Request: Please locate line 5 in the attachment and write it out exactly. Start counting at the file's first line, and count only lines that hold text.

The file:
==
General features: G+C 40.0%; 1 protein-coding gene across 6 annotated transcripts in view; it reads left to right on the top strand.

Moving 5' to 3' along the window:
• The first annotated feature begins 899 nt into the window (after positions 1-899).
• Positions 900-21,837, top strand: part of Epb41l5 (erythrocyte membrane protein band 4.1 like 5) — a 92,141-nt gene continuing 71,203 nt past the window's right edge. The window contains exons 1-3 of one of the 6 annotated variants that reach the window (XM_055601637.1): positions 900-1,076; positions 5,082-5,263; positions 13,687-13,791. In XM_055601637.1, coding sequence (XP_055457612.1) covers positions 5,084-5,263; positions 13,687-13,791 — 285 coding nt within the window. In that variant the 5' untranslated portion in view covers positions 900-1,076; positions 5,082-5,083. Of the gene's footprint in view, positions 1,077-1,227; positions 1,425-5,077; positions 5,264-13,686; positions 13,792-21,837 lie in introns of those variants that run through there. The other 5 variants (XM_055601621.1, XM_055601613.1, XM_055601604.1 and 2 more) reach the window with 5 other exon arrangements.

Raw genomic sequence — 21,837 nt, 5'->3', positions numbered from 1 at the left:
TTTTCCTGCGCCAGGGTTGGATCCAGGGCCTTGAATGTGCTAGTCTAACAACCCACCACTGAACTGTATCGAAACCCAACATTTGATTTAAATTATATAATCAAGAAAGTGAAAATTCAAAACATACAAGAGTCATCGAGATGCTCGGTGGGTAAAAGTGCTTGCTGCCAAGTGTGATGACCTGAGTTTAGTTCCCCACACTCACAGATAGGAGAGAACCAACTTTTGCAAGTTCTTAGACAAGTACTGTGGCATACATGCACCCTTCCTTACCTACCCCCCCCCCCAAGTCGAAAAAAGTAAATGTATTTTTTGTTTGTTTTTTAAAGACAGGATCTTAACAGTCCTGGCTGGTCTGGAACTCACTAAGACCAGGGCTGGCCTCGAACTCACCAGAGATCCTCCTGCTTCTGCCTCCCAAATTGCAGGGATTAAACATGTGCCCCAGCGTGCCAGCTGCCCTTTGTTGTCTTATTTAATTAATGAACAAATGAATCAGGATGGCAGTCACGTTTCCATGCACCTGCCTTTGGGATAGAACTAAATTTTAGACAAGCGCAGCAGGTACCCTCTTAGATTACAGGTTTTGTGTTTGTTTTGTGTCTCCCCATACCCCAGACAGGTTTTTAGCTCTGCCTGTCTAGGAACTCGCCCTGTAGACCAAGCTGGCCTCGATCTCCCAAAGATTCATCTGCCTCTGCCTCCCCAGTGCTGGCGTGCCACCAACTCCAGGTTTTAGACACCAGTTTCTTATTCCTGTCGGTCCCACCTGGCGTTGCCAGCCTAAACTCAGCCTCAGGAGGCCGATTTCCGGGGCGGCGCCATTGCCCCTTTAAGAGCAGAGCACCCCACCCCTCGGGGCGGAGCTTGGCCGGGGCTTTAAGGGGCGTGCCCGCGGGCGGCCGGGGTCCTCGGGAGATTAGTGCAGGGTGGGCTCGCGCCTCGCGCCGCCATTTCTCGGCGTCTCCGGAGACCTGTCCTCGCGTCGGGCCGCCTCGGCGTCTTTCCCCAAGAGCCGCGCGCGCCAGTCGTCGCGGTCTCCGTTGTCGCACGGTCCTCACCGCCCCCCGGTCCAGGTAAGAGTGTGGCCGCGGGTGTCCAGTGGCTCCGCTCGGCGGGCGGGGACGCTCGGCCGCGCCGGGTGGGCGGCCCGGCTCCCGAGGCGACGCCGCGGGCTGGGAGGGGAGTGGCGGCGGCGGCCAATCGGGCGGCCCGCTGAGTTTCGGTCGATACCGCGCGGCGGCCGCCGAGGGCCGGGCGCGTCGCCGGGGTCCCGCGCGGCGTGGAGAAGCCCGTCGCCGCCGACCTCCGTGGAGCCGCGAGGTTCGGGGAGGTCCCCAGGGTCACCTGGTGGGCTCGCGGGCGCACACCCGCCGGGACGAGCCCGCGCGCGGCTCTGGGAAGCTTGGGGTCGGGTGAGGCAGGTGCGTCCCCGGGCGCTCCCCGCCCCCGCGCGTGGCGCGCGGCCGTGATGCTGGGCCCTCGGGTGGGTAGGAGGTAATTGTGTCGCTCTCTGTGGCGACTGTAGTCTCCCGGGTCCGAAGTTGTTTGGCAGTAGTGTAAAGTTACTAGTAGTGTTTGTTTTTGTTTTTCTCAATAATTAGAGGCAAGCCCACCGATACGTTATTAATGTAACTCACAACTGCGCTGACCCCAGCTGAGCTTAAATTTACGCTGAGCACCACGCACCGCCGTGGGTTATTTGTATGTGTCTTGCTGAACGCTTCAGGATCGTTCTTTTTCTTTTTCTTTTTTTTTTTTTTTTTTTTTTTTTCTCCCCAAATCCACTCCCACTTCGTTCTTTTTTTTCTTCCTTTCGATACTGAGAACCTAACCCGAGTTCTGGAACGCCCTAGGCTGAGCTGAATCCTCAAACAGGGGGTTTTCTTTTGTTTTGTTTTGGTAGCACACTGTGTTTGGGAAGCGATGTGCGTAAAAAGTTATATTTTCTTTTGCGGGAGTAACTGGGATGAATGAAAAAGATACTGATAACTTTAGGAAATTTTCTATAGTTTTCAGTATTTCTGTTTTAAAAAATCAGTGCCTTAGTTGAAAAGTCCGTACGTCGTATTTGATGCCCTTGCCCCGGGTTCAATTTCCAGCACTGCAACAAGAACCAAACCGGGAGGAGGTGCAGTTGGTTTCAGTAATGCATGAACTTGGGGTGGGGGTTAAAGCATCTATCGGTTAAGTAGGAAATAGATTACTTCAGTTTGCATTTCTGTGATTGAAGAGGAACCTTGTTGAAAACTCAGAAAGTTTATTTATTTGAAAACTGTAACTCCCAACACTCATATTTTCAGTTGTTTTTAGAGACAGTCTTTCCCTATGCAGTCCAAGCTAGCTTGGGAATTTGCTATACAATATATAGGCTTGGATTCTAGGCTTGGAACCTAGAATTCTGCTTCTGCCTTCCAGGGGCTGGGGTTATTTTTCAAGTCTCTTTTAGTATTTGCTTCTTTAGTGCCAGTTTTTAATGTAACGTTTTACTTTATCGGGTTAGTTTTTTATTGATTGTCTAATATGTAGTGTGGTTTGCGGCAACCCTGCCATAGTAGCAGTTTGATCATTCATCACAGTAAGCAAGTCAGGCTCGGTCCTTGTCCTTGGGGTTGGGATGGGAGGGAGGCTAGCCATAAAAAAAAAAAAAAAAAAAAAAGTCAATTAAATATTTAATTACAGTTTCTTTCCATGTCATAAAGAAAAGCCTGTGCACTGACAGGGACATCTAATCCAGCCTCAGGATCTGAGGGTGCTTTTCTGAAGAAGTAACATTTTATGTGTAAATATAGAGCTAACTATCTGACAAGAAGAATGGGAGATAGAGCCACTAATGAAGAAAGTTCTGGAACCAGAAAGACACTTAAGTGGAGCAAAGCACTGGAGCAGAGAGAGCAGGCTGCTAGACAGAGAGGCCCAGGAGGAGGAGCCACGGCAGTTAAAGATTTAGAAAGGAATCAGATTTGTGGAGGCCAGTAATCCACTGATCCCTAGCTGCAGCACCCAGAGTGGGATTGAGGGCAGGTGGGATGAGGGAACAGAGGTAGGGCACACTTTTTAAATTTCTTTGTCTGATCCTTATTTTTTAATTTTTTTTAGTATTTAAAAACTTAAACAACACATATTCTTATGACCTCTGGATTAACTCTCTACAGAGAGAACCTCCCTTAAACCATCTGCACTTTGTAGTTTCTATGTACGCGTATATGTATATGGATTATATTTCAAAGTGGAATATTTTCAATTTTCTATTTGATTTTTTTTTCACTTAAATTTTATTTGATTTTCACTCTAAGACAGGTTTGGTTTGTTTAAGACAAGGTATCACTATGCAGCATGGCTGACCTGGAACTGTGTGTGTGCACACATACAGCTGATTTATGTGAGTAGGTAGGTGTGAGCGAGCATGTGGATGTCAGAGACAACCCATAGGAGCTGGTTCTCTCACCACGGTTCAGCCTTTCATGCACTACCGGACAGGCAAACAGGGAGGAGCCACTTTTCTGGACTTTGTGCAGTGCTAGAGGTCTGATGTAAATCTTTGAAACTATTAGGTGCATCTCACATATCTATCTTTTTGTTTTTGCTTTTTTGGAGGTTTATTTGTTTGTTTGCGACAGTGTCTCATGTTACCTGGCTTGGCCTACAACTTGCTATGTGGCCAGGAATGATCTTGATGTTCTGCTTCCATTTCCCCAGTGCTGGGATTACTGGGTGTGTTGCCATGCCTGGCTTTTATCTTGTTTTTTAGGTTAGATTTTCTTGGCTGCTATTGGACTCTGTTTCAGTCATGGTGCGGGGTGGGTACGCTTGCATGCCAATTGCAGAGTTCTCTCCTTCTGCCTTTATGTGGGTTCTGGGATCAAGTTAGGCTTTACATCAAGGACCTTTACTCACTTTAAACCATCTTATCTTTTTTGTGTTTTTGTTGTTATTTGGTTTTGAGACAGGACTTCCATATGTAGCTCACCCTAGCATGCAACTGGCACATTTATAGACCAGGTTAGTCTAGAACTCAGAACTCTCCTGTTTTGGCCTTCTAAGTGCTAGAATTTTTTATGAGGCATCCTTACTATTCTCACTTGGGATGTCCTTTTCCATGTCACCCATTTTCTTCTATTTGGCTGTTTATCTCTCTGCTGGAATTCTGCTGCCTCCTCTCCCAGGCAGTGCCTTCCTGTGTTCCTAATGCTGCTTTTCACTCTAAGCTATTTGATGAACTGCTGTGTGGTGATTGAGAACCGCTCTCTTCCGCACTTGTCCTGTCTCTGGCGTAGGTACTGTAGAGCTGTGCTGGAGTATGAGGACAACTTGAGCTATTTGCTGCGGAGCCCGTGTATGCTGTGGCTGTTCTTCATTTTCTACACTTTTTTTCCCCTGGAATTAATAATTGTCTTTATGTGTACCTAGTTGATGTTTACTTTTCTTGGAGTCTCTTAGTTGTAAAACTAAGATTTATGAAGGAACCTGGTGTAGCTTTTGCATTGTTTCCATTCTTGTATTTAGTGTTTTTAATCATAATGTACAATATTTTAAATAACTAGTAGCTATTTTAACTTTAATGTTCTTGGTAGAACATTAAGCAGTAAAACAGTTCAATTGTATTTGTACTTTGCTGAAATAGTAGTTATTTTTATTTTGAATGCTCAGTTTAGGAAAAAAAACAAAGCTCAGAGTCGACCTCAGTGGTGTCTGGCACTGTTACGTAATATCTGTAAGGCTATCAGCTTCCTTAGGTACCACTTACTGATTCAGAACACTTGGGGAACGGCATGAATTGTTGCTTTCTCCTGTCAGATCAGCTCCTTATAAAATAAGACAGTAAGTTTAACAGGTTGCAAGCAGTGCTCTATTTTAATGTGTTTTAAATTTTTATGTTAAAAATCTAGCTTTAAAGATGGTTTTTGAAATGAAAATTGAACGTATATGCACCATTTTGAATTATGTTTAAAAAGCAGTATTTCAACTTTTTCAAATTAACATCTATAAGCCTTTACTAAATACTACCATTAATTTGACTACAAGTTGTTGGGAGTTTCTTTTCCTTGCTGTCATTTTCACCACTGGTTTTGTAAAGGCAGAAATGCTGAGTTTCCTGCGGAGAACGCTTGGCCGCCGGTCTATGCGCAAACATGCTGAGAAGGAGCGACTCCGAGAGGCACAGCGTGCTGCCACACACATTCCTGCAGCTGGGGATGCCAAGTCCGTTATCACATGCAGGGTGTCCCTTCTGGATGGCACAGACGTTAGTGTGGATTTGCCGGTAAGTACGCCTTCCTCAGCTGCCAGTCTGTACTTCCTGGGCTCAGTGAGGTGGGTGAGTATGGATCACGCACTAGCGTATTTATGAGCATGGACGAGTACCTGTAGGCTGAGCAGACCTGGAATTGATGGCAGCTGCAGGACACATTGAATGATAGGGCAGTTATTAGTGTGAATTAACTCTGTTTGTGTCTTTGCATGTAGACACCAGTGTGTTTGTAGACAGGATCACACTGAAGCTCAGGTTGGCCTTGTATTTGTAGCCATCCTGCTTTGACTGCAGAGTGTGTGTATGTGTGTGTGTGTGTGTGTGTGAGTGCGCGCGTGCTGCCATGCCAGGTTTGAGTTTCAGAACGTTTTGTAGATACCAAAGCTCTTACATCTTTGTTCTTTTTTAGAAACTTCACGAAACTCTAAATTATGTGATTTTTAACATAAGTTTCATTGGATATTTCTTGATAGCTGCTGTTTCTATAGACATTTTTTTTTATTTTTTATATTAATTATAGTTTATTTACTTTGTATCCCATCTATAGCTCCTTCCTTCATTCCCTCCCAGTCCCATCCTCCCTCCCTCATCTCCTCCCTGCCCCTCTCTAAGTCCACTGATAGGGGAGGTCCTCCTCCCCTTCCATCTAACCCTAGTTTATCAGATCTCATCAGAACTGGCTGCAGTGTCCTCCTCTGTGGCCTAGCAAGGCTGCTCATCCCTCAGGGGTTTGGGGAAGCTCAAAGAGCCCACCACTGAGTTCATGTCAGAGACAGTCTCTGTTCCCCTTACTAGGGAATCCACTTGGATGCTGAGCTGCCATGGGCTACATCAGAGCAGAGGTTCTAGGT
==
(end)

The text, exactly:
Raw genomic sequence — 21,837 nt, 5'->3', positions numbered from 1 at the left: